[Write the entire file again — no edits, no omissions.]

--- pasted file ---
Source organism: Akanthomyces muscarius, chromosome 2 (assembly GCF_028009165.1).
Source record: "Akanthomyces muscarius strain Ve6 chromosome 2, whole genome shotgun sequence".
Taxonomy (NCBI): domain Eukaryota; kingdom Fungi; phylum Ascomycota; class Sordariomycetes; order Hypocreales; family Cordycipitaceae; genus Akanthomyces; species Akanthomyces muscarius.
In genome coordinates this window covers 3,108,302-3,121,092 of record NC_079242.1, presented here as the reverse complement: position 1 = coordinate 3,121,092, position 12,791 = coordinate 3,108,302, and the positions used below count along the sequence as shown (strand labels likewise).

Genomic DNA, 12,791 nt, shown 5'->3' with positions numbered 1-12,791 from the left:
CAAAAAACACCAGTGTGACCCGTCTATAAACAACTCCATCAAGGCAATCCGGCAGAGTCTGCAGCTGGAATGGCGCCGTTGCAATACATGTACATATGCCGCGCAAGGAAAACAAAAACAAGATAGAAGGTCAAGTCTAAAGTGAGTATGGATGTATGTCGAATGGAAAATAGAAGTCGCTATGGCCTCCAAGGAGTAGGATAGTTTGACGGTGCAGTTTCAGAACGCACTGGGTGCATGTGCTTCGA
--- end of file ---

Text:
Source organism: Akanthomyces muscarius, chromosome 2 (assembly GCF_028009165.1).
Source record: "Akanthomyces muscarius strain Ve6 chromosome 2, whole genome shotgun sequence".
Taxonomy (NCBI): domain Eukaryota; kingdom Fungi; phylum Ascomycota; class Sordariomycetes; order Hypocreales; family Cordycipitaceae; genus Akanthomyces; species Akanthomyces muscarius.
In genome coordinates this window covers 3,108,302-3,121,092 of record NC_079242.1, presented here as the reverse complement: position 1 = coordinate 3,121,092, position 12,791 = coordinate 3,108,302, and the positions used below count along the sequence as shown (strand labels likewise).

Genomic DNA, 12,791 nt, shown 5'->3' with positions numbered 1-12,791 from the left:
CAAAAAACACCAGTGTGACCCGTCTATAAACAACTCCATCAAGGCAATCCGGCAGAGTCTGCAGCTGGAATGGCGCCGTTGCAATACATGTACATATGCCGCGCAAGGAAAACAAAAACAAGATAGAAGGTCAAGTCTAAAGTGAGTATGGATGTATGTCGAATGGAAAATAGAAGTCGCTATGGCCTCCAAGGAGTAGGATAGTTTGACGGTGCAGTTTCAGAACGCACTGGGTGCATGTGCTTCGA